Parashat Ki Tisa
Friday, February 22, 2019 /17 Adar, 5779
Parashat Ki Tisa Exodus 30:11-34:35
In the age of Me Too, we should read a key verse in this week’s Torah portion a bit carefully, and a bit differently.
The background – Moses has gone up the mountain to converse with God, and the Israelites, down below, are restless. They fear that Moses has abandoned them, and they prevail upon Aaron to make them a new god, to lead them in the desert, which will soon result in the Golden Calf. So, to fabricate the Calf, Aaron needs materiel. Thus, here’s the verse, “Aaron said to them (the Israelite men), take off the gold rings that are on the ears of your wives, your sons, and your daughters, and bring them to me.” (Exodus 32:2)
To this verse, Ellen Frankel, in her landmark book, The Five Books of Miriam: A Woman’s Commentary on the Torah, asks, “Why does Aaron command the men to bring their wives jewelry? Why not the men’s as well?”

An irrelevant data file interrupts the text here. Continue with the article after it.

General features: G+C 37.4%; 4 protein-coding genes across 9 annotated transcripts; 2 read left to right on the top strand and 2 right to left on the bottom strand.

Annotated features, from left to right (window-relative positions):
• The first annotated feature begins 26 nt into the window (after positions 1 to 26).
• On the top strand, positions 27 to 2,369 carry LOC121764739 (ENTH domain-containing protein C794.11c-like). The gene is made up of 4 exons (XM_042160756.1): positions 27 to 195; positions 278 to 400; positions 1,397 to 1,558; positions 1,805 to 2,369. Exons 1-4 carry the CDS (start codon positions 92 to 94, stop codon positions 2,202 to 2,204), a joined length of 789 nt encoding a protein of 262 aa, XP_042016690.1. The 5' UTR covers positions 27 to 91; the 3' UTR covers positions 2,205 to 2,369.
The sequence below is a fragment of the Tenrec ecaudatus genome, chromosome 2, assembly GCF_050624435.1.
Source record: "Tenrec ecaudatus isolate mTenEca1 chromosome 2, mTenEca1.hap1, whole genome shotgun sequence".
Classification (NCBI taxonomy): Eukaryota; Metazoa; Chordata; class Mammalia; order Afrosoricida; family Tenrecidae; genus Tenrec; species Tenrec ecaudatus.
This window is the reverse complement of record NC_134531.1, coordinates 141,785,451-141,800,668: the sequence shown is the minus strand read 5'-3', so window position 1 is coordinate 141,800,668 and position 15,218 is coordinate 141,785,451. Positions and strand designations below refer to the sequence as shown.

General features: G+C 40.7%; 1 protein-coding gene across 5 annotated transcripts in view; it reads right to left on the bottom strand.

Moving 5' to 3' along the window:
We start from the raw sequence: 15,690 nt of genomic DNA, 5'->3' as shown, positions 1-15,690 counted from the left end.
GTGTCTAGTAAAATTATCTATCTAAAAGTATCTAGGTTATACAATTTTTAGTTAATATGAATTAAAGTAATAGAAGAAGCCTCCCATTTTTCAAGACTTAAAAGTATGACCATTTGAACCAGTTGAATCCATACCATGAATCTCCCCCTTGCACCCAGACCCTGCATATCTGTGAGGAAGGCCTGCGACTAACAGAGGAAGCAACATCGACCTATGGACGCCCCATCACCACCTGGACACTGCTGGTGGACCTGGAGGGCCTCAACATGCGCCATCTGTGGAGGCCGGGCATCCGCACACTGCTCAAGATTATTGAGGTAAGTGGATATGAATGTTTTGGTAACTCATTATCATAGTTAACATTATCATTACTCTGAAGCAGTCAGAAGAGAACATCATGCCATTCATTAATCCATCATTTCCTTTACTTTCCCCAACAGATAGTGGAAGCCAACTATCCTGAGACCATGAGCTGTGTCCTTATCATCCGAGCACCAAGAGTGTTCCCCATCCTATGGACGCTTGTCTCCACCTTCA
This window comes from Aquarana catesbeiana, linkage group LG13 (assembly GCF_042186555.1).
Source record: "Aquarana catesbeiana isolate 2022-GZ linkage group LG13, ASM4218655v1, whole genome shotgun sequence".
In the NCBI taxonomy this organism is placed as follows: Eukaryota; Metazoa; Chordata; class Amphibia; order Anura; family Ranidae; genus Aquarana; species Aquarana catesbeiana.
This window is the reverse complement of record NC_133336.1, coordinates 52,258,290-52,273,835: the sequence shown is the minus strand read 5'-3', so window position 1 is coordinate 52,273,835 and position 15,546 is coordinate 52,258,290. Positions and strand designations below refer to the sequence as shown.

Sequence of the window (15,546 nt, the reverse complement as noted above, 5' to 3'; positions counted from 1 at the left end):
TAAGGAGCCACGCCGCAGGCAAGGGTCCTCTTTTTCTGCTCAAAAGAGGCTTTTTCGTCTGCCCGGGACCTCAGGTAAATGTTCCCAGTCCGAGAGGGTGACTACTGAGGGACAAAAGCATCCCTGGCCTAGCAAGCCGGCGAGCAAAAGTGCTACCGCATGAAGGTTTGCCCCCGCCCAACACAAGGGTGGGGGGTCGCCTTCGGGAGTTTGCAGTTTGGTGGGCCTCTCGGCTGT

Frankel replied that Aaron demanded the women’s jewelry because he expected them to resist! He expected them to resist out of vanity, but the commentary suggests that they resisted out of piety. Aaron needed greater religious strength for himself to resist the demand that he make a new god, but he did not possess that level of piety, and he thus turned to the women to give him a fallback position.
It is a powerful message. Men, may, indeed be lacking in spiritual power, which women have nurtured over the millennia, and which this episode illustrates. A careful reading of Torah demonstrates mostly righteous Jewish women, and rarely impious ones (overlooking Eve…). Note the midwives who stood up to Pharaoh, Tamar who uncovered Judah’s infidelity, Sarah who longed for a son (but who admittedly treated Hagar cruelly), and Miriam, who except for her moment of slander, led our people. In fact, another midrash argues that every Israelite woman who left Egypt – except Miriam – lived to enter the Promised Land, even Moses’ mother Yocheved out-lived her son, all on account of their spiritual prowess.
Thus, perhaps it is right that we see the women resisting to participate in idolatry. Women resisting seems to be a common, ancient and modern, theme!
Rabbi Doug Kohn